Part 2 - The Rise of Ferrari, the 1951 Formula 1 Championship
Farina led the standings, but only just. Two points separate the top two with a third of the season gone, but car updates prove critical to success.
Part 1 can be found here.
The next round was the French Grand Prix at Reims, and Ferrari had a new driver for their factory team. Jose Froilan Gonzalez had impressed Enzo Ferrari in his private Maserati, and he decided to give the young Gonzalez a shot in the 375 Ferrari to replace an unwell Taruffi. The rest of the team was unchanged. Alfa Romeo also added to its lineup. 52-year-old Luigi Fagioli semi-retired in 1950 but came back to do this race as a one-off. The other three seats were also unchanged. They were joined by three other works teams. Gordini made their first appearance of the year, fielding three new T15 cars for Maurice Trintignant, Robert Manzon, and debutant Andre Simon, and an old T11 for Aldo Gordini, the son of the team owner. Milano entered their only race of the season, with a car for newcomer Onofre Marimon. The final works entrant was an important debut, Tony Vandervell entered a modified Ferrari for Reg Parnell, marking the debut for the Vanwall team.
The rest of the field were private entries. The Plate Maserati's returned, with de Graffenried and Schell driving, and Whitehead was back in his 125 Ferrari. Mairesse started his last race in a Talbot, with Chaboud ending his career in France as well. The rest of the field were Talbot regulars Cabantous, Claes, Rosier, Chiron, and Etancelin.
The start of the 1951 French Grand Prix
Qualifying spoke louder than the engines of the cars. Alfa Romeo, the team that had dominated power circuits such as Reims had a real battle on to take pole, with only five seconds separating the top six. It had been known for some time that the 159 was at the end of its development cycle, but nobody could've predicted such a close pole race. It was, though, still Fangio on pole, from Farina. Ascari was third, from Villoresi and Sanesi, with Gonzalez and Fagioli rounding out the heavy hitters. Alfa and Ferrari were virtually level on pace by this stage of the year, and Ferrari could still develop their newer machine. Eighth was Chiron's Talbot, 11 seconds slower than Fagioli, followed by the Vandervell Ferrari of Parnell with Etancelin rounding out the top 10. Marimon put the Milano 15th, with de Graffenried 16th, and the best Gordini being Aldo Gordini in 17th.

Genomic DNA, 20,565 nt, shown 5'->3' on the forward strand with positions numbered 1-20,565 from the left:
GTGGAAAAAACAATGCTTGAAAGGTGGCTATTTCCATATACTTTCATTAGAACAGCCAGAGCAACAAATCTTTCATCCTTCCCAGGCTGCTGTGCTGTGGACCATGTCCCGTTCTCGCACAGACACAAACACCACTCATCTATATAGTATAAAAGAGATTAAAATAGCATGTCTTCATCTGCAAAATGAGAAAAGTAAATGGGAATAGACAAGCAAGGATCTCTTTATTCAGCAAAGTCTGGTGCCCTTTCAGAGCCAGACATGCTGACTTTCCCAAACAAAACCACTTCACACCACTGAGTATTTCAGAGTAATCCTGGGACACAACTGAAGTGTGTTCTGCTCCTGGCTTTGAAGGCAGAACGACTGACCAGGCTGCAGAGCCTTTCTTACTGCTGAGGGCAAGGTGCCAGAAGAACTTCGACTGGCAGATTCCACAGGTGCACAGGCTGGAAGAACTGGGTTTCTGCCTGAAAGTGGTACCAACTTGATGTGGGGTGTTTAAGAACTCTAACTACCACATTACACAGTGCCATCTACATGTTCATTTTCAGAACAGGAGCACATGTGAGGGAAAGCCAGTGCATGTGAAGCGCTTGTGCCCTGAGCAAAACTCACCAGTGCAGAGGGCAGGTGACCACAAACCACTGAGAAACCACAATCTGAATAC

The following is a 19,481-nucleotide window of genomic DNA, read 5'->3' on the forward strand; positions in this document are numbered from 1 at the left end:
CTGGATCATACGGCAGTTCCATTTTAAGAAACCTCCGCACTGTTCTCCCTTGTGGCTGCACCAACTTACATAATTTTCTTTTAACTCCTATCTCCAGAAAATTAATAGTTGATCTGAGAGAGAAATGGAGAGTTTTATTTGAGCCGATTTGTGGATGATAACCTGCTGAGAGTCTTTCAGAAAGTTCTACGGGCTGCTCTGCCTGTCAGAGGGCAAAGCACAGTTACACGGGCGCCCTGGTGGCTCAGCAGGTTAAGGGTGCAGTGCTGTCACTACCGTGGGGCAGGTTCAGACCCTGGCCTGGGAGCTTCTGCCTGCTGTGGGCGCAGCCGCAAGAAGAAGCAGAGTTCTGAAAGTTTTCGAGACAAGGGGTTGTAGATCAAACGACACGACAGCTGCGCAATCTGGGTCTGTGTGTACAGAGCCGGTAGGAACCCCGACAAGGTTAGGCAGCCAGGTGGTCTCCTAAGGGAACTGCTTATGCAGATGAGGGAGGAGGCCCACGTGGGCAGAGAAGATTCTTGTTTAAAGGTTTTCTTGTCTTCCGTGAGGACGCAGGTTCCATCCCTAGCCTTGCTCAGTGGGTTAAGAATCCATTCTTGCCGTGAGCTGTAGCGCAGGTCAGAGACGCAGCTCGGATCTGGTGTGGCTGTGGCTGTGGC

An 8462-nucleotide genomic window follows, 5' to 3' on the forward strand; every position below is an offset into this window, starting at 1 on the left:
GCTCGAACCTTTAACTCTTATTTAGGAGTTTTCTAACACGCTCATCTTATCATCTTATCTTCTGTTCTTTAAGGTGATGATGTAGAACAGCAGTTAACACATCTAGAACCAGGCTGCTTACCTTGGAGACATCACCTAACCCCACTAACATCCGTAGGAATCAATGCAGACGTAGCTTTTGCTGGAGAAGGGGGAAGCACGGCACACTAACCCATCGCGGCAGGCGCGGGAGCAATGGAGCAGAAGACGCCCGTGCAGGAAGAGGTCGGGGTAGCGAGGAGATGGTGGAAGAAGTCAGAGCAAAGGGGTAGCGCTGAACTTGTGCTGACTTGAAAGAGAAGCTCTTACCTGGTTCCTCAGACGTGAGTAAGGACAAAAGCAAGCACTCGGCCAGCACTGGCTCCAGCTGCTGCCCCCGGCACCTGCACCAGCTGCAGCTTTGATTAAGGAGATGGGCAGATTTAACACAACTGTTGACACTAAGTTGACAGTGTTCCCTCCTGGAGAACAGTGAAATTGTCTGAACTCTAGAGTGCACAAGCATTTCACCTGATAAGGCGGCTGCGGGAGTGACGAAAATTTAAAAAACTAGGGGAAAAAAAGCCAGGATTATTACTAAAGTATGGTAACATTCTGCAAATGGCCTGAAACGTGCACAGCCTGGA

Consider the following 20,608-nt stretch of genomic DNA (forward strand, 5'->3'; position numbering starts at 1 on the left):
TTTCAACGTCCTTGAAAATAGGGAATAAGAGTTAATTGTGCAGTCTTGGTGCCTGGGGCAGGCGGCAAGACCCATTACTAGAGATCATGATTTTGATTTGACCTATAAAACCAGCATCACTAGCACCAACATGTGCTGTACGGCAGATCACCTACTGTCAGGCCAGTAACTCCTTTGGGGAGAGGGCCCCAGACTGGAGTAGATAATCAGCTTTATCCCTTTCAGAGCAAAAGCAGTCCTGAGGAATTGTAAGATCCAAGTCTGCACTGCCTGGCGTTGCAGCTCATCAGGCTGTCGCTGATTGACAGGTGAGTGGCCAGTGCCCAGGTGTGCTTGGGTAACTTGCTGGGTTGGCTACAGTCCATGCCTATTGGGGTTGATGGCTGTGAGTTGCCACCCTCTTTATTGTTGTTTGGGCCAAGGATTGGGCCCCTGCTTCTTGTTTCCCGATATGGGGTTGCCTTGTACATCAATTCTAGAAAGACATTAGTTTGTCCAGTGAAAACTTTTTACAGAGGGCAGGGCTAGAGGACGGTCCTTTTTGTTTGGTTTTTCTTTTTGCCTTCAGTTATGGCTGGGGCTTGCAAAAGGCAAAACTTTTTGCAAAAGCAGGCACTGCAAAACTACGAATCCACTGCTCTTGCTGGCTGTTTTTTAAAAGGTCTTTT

Off the start, Farina went nowhere and was swallowed up by the pack as he tried to get going. Ascari led the first six laps as cars dropped like flies in the French summer heat. Major contenders for scraps like de Graffenried, Manzon, Marimon, and Whitehead were all out by lap 5, and only a few laps later, they were joined by Ascari's Ferrari. He took over Gonzalez's healthy 375, but the big news the next lap was Fangio having major problems. His engine was misfiring in all manner of ways, and he dropped to last while more midfield contenders, Trintignant and Schell, retired. It was a race of survival, which Fagioli and the Ascari/Gonzalez cars were winning. On lap 24, Alfa Romeo ordered Fagioli in to swap cars with Fangio. Fangio then drove the car from third to the lead in a few laps, as Sanesi retired his Alfa. Ascari passed Farina to lead the race for a few laps before being passed by Fangio, meaning five different cars had led the race, though only three drivers manned them. The race of attrition then ended, what still stands as the longest distance covered in a single race, at 601km, was won by the Fangio/Fagioli car, followed by Ascari/Gonzalez, with Villoresi driving a quiet race to third. Being in it to win it was the name of the game, and Parnell put the Vandervell Ferrari third, with Farina rounding out the points after a late-race misfire. The points were split for shared drives, and Fangio getting the fastest lap meant he earned five to Fagioli's four, with Ascari and Gonzalez getting three each. Fangio led Farina by one point in the title race, with Ascari third, 6 points back. Despite the win, Fagioli was furious at having to hand his Alfa over to Fangio, and announced over the speaker after the race he was quitting Grand Prix racing there and then, so the 1951 French Grand Prix would be the Italian legends final race.
Alfa vs. Ferrari was the story of the second half of the season